However, the above conventional device by the use of the buffer amplifier 3601 of FIG. 86 sometimes fails to read information in the pre-formatted section immediately after each of recording and erasing operations for information. The drawback becomes critical especially in performing high-speed transfers or high density recording for information. The following description will discuss the drawback referring to FIG. 87 and FIG. 88.

FIG. 87 and FIG. 88 show an example of a waveform of each section in the buffer amplifier 3601. As shown in FIG. 87(a), it is supposed that a recording operation for information is performed in a sector constituted of a pre-formatted section 3701 and an MO (data) section 3702, and a reproducing operation for information is performed in a sector constituted of a pre-formatted section 3703 and an MO (data) section 3704, and further, an erasing operation for information is performed in a sector constituted of a pre-formatted section 3705 and an MO (data) section 3706. Each of these recording, reproducing and erasing operations for information has to be executed while reading synchronous timing information and address information recorded in the pre-formatted sections 3701, 3703 and 3705, detecting each predetermined synchronous timing, and successively identifying whether the address is a predetermined one or not.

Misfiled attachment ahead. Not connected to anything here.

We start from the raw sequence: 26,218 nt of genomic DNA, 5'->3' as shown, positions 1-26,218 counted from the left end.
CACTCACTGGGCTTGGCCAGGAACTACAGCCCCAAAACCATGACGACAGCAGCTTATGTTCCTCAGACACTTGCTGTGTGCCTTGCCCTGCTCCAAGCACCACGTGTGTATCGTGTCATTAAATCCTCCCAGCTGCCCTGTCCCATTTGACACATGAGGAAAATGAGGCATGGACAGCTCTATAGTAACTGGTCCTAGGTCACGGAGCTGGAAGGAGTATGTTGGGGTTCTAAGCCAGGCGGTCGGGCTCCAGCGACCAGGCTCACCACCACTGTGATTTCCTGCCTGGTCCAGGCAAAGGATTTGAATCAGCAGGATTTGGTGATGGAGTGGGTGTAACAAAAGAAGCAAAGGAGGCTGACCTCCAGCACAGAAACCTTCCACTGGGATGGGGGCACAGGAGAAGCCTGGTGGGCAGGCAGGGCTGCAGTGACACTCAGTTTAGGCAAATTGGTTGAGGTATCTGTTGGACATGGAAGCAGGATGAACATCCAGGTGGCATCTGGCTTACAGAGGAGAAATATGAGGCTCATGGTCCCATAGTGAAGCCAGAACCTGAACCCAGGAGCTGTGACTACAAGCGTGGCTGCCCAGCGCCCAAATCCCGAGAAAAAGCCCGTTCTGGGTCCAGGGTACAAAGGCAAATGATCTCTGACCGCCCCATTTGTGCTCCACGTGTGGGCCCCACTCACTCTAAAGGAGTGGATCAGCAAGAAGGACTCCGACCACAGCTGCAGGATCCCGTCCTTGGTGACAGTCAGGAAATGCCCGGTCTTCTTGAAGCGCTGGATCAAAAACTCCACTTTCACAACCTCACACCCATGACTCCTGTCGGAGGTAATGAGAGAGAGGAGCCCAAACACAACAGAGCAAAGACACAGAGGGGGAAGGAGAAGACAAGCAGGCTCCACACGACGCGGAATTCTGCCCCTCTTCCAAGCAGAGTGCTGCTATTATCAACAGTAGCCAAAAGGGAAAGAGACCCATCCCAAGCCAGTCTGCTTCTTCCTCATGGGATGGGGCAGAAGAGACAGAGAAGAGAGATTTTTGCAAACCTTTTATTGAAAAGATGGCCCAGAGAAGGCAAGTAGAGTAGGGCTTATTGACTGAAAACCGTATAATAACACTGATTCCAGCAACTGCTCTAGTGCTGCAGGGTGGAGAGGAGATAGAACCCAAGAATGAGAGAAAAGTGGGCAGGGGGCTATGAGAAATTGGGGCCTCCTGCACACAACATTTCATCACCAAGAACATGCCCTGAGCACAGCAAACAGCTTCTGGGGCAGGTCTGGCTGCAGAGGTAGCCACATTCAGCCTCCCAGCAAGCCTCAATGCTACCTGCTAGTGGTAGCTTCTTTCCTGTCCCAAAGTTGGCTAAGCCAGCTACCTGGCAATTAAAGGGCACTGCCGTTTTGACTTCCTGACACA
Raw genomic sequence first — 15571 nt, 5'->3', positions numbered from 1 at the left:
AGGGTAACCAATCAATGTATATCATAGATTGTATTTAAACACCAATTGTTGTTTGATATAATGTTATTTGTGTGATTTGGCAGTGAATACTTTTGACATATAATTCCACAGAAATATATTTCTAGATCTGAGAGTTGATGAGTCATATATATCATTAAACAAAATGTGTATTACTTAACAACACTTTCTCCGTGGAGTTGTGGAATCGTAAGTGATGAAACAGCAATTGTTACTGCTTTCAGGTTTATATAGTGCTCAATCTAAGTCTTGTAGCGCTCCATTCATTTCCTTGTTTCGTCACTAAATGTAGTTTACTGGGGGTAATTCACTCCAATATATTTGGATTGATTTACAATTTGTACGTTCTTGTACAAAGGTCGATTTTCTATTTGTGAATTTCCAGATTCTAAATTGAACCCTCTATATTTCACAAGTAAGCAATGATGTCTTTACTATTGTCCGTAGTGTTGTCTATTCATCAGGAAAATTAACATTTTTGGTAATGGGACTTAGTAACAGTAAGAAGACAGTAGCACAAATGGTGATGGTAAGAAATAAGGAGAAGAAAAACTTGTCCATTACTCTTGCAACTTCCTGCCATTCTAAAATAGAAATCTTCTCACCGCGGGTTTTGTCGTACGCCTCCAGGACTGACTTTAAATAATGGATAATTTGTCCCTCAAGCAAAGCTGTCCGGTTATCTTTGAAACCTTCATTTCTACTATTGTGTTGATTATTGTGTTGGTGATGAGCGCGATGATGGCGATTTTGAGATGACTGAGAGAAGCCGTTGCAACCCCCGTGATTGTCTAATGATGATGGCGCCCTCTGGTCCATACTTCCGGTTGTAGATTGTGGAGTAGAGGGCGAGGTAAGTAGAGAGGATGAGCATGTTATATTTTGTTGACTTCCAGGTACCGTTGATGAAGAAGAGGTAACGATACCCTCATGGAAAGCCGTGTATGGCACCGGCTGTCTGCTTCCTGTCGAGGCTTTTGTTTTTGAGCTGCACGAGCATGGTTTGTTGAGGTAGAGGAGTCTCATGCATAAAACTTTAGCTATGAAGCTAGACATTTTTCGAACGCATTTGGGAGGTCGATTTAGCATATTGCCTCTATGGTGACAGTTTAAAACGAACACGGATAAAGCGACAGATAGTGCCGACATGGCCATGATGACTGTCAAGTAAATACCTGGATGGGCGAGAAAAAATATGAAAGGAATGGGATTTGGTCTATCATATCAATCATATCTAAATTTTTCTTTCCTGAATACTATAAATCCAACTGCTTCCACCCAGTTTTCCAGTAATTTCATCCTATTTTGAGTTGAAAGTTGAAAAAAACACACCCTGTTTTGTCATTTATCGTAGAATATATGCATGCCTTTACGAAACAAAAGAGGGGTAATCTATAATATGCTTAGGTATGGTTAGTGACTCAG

In the meantime, the reproduced signal S1 and S2 form a signal whose amplitude becomes great in each of the recording and erasing operations, as shown in FIG. 87(b). This is because in each of the recording and erasing operations, a reflected light with great luminous intensity is entered to photo detectors 3203, 3204. According to the above process, as shown in FIG. 87(c), the output signals 3612, 3613 from the buffer amplifier 3601 form a waveform which is influenced by a transient response of the high-pass filter. In other words, the level of the signal fluctuates up and down immediately after each of the recording and erasing operations. A reproducing operation must be performed in each of pre-formatted sections 3703, 3707 immediately after each of the recording and erasing operations.